This journal of the comings'n'goings and musings'n'enthusings of Dave Ling will be updated daily - except after days of stress and nights of excess.
Friday 15th September
Yesterday presented yet another of those annoying gig clashes. With no London show taking place I toyed with a trip to Dorking in Surrey to see UFO (earlier in the week Amanda and I had *almost* made the trip down to her old stomping ground of Southampton, but also had to cancel those plans). In the end we made the short trip across London to St Pancras Old Church for a night of beautiful acoustic music with Mr Dan Reed. Some months earlier I'd helped Dan to find the venue, so I was extremely glad that he liked my suggestion - a place of worship that dates back at least as far back as the Norman Conquest. Reed's voice sounded absolutely spectacular as it reverberated and bounced off the walls. During the show Dan spotted me in the crowd and made light of yesterday's brush with Gene $immons: "Why did he make you pay for the call to interview him? Gene should be calling you! You are a legend!" Hahaha, thanks Dan... cheque's in the mail!
Thursday 14th September
Wow... I'm still trying to regain my senses after a Cat-aclysmic gig at the Borderline. Cats In Space, ah... Cats In Space. Yes, I know I blather on about them rather a lot but what a truly fantastic band they are.
Last night the sextet played the best songs from both of their albums (though 'Only In Vegas' was sadly missed), without anything approaching a duffer in sight. Remember the days when groups had superb songs, a wonderful singer, delightful harmonies and a stellar light show (even at the Borderline... hello Scampi!!)? Well, they're back!!! Do NOT miss these guys on their tour. (PS The Cats return to the Borderline on the 27th).
"One of reasons I'm doing this," says Gene $immons, of the boxed set that he is delivering personally to the homes of his fans for the price of $50,000, "is because I'm rich, and I can." So it kinda stuck in the throat a little that his US PR just asked *me* to stump up for this afternoon's Transatlantic call to talk about it. (And no, Classic Rock does not cover my phone bill). "You can have half an hour with Gene," I was told. Believe me, it was done in a fraction of that time.
Tuesday 12th September
Farewell Frank BeBoer, who has been sacked by Crystal Palace. Not exactly a shock. I had high hopes for the Dutchman's reign but his status as a dead man walking was all too apparent. It begs the question: why sign such a big name and fail to equip him with the players to integrate his preferred style? Here's an extremely good summation of the pantomime going on in SE25.
[Edit: It's evening and, as expected, Palace have announced the hiring of Roy Hodgson as the club's next boss. I've absolutely no idea what to make of this but his 'welcome' interview was pretty good, displaying more life and excitement than was evident during FdB's entire, short tenure. He's a local lad who represented the club at junior level and stood on the Holmesdale terrace. I'm trying very hard to put the dreaded Iceland game out of my mind when I say... good luck, Roy. And before everyone else chimes in: You're gonna need it].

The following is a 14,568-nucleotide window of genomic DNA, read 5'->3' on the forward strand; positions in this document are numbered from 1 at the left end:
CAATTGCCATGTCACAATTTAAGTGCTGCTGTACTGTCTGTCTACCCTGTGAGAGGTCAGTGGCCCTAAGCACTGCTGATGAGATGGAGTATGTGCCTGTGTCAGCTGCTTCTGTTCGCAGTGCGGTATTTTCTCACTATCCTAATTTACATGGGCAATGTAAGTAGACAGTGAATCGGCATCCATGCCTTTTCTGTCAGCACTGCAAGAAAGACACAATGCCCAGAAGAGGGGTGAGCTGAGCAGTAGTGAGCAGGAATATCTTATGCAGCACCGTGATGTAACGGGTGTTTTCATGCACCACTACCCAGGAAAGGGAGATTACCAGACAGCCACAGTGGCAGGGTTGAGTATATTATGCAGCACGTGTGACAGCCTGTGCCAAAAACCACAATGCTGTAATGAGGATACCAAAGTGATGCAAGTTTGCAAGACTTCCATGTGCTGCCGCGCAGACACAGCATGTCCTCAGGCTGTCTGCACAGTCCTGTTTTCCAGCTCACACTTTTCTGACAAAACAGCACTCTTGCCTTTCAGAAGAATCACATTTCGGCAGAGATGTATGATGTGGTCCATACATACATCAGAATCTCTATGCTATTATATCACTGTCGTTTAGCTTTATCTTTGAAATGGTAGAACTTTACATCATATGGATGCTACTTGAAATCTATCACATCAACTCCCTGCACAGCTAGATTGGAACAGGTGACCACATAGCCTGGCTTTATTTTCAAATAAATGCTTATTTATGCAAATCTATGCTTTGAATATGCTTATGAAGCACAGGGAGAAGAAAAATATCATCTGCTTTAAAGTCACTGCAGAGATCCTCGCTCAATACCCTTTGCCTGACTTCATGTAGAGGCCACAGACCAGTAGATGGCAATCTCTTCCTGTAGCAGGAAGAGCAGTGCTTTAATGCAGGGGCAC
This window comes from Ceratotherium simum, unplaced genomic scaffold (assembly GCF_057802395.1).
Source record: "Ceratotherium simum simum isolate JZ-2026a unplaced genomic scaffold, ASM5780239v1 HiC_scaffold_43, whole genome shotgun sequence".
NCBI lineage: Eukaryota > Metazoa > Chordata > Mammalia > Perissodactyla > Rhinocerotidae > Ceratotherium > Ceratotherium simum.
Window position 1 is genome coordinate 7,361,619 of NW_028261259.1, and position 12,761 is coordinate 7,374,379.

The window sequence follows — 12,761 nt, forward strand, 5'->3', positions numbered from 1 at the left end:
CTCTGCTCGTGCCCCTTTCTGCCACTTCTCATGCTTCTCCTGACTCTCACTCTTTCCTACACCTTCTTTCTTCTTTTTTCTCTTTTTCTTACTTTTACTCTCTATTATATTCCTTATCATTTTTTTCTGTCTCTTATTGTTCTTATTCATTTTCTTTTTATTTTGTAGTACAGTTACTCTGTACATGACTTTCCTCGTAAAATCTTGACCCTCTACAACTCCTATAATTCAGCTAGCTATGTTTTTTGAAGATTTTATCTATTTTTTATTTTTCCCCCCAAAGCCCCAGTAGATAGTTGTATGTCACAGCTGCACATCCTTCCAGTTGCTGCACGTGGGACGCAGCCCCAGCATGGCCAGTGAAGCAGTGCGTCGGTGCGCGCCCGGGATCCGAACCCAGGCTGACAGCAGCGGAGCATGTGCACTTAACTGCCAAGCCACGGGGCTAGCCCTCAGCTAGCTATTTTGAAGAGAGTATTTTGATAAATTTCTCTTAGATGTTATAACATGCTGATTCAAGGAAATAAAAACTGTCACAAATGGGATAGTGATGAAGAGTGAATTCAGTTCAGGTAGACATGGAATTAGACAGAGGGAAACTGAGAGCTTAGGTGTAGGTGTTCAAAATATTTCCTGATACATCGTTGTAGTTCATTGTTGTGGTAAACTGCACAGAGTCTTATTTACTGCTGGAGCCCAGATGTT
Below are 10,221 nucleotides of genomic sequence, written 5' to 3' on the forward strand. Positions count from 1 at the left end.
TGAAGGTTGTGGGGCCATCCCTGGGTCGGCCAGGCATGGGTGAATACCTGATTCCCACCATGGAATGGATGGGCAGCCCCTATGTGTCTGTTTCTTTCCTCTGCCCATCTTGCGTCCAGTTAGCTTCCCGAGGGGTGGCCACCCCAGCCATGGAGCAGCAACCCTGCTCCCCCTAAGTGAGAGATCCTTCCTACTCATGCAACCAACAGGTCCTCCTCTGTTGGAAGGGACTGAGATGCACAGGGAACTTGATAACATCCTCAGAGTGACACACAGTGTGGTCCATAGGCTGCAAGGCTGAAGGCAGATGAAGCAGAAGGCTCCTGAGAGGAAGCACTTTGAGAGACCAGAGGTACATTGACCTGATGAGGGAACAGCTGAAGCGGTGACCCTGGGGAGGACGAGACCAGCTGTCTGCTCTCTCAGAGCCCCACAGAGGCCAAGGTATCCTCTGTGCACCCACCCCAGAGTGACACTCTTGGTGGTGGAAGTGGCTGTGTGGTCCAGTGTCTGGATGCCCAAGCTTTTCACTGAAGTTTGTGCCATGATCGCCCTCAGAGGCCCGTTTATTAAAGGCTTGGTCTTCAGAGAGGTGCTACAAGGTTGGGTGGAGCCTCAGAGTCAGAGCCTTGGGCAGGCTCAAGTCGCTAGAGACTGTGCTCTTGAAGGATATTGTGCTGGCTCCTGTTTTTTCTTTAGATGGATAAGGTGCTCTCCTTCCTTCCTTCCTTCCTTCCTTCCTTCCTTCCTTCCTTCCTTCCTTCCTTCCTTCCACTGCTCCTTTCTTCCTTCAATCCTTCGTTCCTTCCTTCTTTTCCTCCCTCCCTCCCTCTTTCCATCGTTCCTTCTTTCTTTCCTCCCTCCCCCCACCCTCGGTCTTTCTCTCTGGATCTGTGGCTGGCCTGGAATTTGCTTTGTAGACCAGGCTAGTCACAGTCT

Monday 11th September
How fantastic. I've just found this whilst clearing out more room for Amanda's shoes: a fanzine that I put together all by myself back in 1981. White Lightning - it was named after the song by Angel, and not the cheap cider... honest! - contains interviews with Girl's Philip Lewis, Sean Harris of Diamond Head and Spider's Brian Burrows. Out of small acorns etc...
Sunday 10th September
12 hours after last night’s gig from The Dowling Poole and I *still* cannot get ‘The Ballad Of Adam And Eve’ out of my head. It reverberated around my skull as I enjoyed a post-show nightcap in the Crobar and I relived its nagging hook and dancey beat in my dreams. No doubt about it, Willie Dowling (The Grip/The Wildhearts, Honeycrack, Jackdaw 4 and more) and Jon Poole (Cardiacs, Wildhearts) are extraordinarily gifted songsmiths. Their show boasted killer harmonies, absorbing arrangements and witty between-song banter; Dowling’s angry tirade at Trump ("The moron could push the button tonight! This could be your last ever gig!") that preceded 'Empires, Buildings & Acquisitions ' made me chuckle, and there were lots of in jokes about prog-rock (Poole also plays with hobbit botherers Lifesigns, tho they have little in common with The Dowling Poole).
"This one sounds like mid-period Split Enz," observed newbie Robert Corich after a few numbers, and later on he would liken them to Crowded House and, er... Devo. But luckily there’s nothing clever-clever about this band. And yet there was a certain edginess on display. Dowling confessed to calling the previous night’s audience in Bedford "cunts" for a lukewarn reception. At the Borderline numbers were also small but enthusiasm great. There was dancing, playful heckling and we smiled broadly whilst basking in those radiant yet sometimes unpredictable choruses. For what it’s worth, I don’t blame TDP for being sarcastic and a wee bit angry. Bands this good should not be playing to 200 people on a Saturday nite.
Saturday 9th September
The day began in dramatic fashion when, just as I was about to do a 10am phone interview, Eddie called me on his mobile to say that he had locked himself in the bathroom. Ascended a ladder but couldn't quite reach the window and eventually had to kick in the door. It felt like being in an episode of The Professionals.
Today is a day of moving, opening and emptying boxes, taking apart my old bed and replacing it with a much nicer one, replacing the bathroom lock, keeping an eye on the Test Match and trying to avoid getting sucked into the football at 3pm (Palace play Burnley on Sky tomorrow lunchtime).
So tonight I am *REALLY* looking forward to a cold cider or three at the Borderline with Robert Corich, and the fabulous, criminally underrated The Dowling Poole. If you're going, see you there. And if not... why not?!?
Friday 8th September